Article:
And with the growth of smart assistant usage, you can imagine this grows the interest of malware authors looking for associated vulnerabilities and bugs they can abuse for personal gain. In fact, the weaponization of IoT is just starting, but we expect it to grow quickly as there is little security in place to stop it.

Other concerns

Paying attention

Another important thing to keep in mind is that we humans are not as good as multi-tasking as we like to think. Even as your virtual assistant reads out your email to you, your brain gets distracted enough to avoid performing tasks that require your full attention. You could end up either missing the point of the mail or spicing up your family dinner with something inedible.


Even though this study showed no conclusive results about apps listening in on our conversations, we should realize that by using voice-activated assistants, we have implicitly given them permission to eavesdrop on us. They are designed to pay attention and wait for an activation command. And how often do we realize this, and turn them off when we don’t want or need them to listen? (My guess would be close to never.) If we are honest with ourselves, we don’t think to do this—plus how inconvenient is it to constantly boot up a device every time you want to use it, especially one designed to interact seamlessly with your life? As a consequence, they are always on standby and therefore always listening.

At least it’s funny

On the bright side, we have been introduced to a whole new dimension of humor, thanks to the snarky writers behind smart assistants’ programmed responses.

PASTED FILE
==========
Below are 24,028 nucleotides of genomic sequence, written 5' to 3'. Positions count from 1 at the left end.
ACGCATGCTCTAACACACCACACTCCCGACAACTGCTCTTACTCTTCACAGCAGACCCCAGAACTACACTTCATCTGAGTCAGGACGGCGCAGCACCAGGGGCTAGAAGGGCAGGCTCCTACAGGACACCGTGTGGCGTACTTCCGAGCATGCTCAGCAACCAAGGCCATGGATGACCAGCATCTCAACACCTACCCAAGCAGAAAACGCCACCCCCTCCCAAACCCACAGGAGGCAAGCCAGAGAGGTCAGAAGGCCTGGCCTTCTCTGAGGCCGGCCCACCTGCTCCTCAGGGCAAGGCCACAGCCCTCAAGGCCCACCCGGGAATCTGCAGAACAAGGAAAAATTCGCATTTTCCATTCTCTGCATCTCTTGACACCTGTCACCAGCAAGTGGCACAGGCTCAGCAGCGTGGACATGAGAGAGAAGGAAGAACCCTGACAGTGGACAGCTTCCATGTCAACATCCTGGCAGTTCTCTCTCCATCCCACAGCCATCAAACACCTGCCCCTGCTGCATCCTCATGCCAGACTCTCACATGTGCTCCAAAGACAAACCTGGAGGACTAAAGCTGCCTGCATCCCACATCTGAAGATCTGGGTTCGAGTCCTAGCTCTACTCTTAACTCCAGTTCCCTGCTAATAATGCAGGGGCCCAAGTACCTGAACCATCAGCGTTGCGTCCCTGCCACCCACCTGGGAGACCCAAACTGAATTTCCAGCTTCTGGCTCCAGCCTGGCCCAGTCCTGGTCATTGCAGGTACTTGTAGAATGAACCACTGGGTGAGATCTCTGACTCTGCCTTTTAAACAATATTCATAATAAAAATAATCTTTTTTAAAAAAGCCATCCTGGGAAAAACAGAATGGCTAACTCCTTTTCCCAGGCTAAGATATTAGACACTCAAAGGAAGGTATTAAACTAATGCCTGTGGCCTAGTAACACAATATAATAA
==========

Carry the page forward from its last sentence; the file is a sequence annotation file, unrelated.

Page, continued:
• We can let the virtual assistants talk to each other and see what develops.
  • We can introduce smart assistants as guest stars in comedy TV shows. Who remembers The Big Bang Theory’s Raj meeting Siri “in the flesh”?
  • We can even try to make them tell us jokes.

If the story develops to our liking, maybe in a few years we’ll only remember the fun parts—leaving the security woes behind us. But if it develops in much the same way as many new “smart” applications have over the last few years, it will be more like: We thought it was fun at the time.

Don’t become a victim of your smart assistant. Use the parts of it that give personal value to you and your quality of life, and tighten up security on parts you don’t need. Think about what information you trust your assistant with and who could be behind the scenes. And remember: just because it’s a new, fun technology doesn’t mean you have to have it.


Pieter Arntz

Malware Intelligence Researcher

Was a Microsoft MVP in consumer security for 12 years running. Can speak four languages. Smells of rich mahogany and leather-bound books.